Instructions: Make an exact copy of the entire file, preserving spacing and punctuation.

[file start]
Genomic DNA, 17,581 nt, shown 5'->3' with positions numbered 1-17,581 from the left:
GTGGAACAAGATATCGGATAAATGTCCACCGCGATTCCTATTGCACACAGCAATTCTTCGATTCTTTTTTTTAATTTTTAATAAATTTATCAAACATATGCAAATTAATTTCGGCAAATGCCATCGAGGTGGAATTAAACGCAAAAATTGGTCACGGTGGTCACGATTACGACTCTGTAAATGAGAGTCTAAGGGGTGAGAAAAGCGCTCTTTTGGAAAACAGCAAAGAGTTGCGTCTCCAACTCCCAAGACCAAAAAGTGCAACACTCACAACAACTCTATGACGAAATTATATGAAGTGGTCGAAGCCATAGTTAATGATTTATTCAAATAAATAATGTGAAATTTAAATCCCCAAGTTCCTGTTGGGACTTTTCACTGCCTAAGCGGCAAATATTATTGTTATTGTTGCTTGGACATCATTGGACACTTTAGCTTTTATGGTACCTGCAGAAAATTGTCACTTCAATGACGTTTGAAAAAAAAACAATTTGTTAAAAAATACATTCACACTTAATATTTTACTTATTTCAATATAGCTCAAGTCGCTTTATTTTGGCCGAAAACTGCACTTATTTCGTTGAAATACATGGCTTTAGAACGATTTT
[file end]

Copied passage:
Genomic DNA, 17,581 nt, shown 5'->3' with positions numbered 1-17,581 from the left:
GTGGAACAAGATATCGGATAAATGTCCACCGCGATTCCTATTGCACACAGCAATTCTTCGATTCTTTTTTTTAATTTTTAATAAATTTATCAAACATATGCAAATTAATTTCGGCAAATGCCATCGAGGTGGAATTAAACGCAAAAATTGGTCACGGTGGTCACGATTACGACTCTGTAAATGAGAGTCTAAGGGGTGAGAAAAGCGCTCTTTTGGAAAACAGCAAAGAGTTGCGTCTCCAACTCCCAAGACCAAAAAGTGCAACACTCACAACAACTCTATGACGAAATTATATGAAGTGGTCGAAGCCATAGTTAATGATTTATTCAAATAAATAATGTGAAATTTAAATCCCCAAGTTCCTGTTGGGACTTTTCACTGCCTAAGCGGCAAATATTATTGTTATTGTTGCTTGGACATCATTGGACACTTTAGCTTTTATGGTACCTGCAGAAAATTGTCACTTCAATGACGTTTGAAAAAAAAACAATTTGTTAAAAAATACATTCACACTTAATATTTTACTTATTTCAATATAGCTCAAGTCGCTTTATTTTGGCCGAAAACTGCACTTATTTCGTTGAAATACATGGCTTTAGAACGATTTT